investigating a reported 80 sexual assaults in the past three years in Missoula, eleven involving students in an 18-month period.
What’s news is not so much that the assaults occurred; sadly, according to a leading study, one in five women who attend college will become the victim of a rape or an attempted rape by the time she graduates. And all too frequently, the result is that the student survivor ends up dropping out of school, if not worse, such as attempting or committing suicide. But what is news is that schools and students alike are now paying more attention to what is an acceptable response from the school.
Title IX prohibits sex discrimination in schools and extends to gender-based harassment and assault. Thus, under this federal law, schools have an obligation to investigate promptly and respond to any complaints of sexual harassment and violence in a fair and equitable manner.
Yet schools’ responses to complaints of sexual harassment and assault are all over the map, ranging from schools that outsource all such investigations to local law enforcement (a practice that courts have found illegal) to adjudicating complaints through existing student disciplinary hearing processes. The fact that campuses are often uncertain about how to handle such complaints adds to the already powerful incentives for student victims not to come forward. Students remain silenced – some estimate that up to 95% of sexual assaults on campus remain unreported – in part because schools’ investigative and adjudicative processes can be so secretive and unfair that the process itself re-victimizes students.
Last year, the Department of Education issued a “Dear Colleague” letter that set out guidelines on what response Title IX requires schools to provide – including guidance on what kinds of procedures will establish a fair and equitable process for the students involved. The letter did not add new requirements, but clarified schools’ responsibilities for addressing reports of sexual violence.
Some schools responded to the guidance by reexamining and amending their procedures. For example, the University of North Carolina has reacted by removing sexual assault cases altogether from the jurisdiction of student disciplinary boards, with the intent of creating a separate process for sexual assault cases, including appropriate training for hearing panel members.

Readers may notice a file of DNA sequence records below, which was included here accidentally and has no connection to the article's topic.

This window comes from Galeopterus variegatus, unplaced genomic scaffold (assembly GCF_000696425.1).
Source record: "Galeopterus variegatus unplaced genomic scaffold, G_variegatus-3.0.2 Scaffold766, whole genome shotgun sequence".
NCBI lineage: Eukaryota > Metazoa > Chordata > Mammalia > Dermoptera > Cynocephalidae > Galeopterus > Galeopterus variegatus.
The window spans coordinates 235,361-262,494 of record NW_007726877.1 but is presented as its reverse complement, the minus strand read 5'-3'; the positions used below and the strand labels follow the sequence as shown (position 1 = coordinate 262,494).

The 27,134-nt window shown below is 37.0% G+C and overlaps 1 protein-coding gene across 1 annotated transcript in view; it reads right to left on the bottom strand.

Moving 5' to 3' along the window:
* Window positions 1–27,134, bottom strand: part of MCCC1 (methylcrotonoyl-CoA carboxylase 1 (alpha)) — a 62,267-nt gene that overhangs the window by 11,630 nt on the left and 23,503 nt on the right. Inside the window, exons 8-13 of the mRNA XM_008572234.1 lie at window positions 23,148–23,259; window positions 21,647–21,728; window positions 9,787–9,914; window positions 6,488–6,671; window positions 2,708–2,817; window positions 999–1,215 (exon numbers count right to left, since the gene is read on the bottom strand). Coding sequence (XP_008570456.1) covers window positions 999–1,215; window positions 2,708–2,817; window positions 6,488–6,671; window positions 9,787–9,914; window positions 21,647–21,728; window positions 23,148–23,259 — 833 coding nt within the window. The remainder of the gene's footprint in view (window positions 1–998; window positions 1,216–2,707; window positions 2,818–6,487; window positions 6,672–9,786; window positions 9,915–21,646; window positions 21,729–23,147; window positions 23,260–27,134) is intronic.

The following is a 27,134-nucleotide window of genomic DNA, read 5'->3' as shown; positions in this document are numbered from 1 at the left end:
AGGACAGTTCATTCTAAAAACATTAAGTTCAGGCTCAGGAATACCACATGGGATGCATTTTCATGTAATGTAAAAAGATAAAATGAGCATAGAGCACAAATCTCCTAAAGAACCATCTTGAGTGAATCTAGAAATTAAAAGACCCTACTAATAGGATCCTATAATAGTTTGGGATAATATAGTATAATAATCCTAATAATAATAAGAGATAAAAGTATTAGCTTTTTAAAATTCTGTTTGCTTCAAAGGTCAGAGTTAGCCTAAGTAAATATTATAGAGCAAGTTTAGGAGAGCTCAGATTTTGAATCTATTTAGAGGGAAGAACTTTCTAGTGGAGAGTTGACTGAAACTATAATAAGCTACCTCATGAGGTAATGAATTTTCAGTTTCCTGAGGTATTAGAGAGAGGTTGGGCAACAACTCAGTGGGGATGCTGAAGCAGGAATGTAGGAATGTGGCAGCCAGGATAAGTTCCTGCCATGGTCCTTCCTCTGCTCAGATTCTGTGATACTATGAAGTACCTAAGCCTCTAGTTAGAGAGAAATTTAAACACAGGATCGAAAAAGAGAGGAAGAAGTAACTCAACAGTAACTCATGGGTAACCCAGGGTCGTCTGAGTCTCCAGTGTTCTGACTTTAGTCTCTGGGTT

Unfortunately, the Department of Education’s letter has also provoked backlash, such as this letter to the Department of Education from the Foundation for Individual Rights in Education, which argues that students’ due process and First Amendment rights are at risk if the recommended disciplinary hearing safeguards, such as using a “preponderance of the evidence” standard rather than a more stringent burden of proof (such as “clear and convincing evidence” or the “beyond a reasonable doubt” standard necessary to prove a criminal sexual assault charge).
Ultimately, it is an encouraging sign that the federal government is taking proactive steps to enforce these laws by investigating the possible Title IX violations by the University of Montana, as well as local law enforcement’s responses to such charges. But schools, students, and parents need to keep their eyes on the purpose of Title IX: to enable students, regardless of gender, to have equal access to an education. And as long as students continue to feel silenced from coming forward when they have been raped or harassed, or ignored or mistreated by their schools when they do come forward, the system still isn’t working.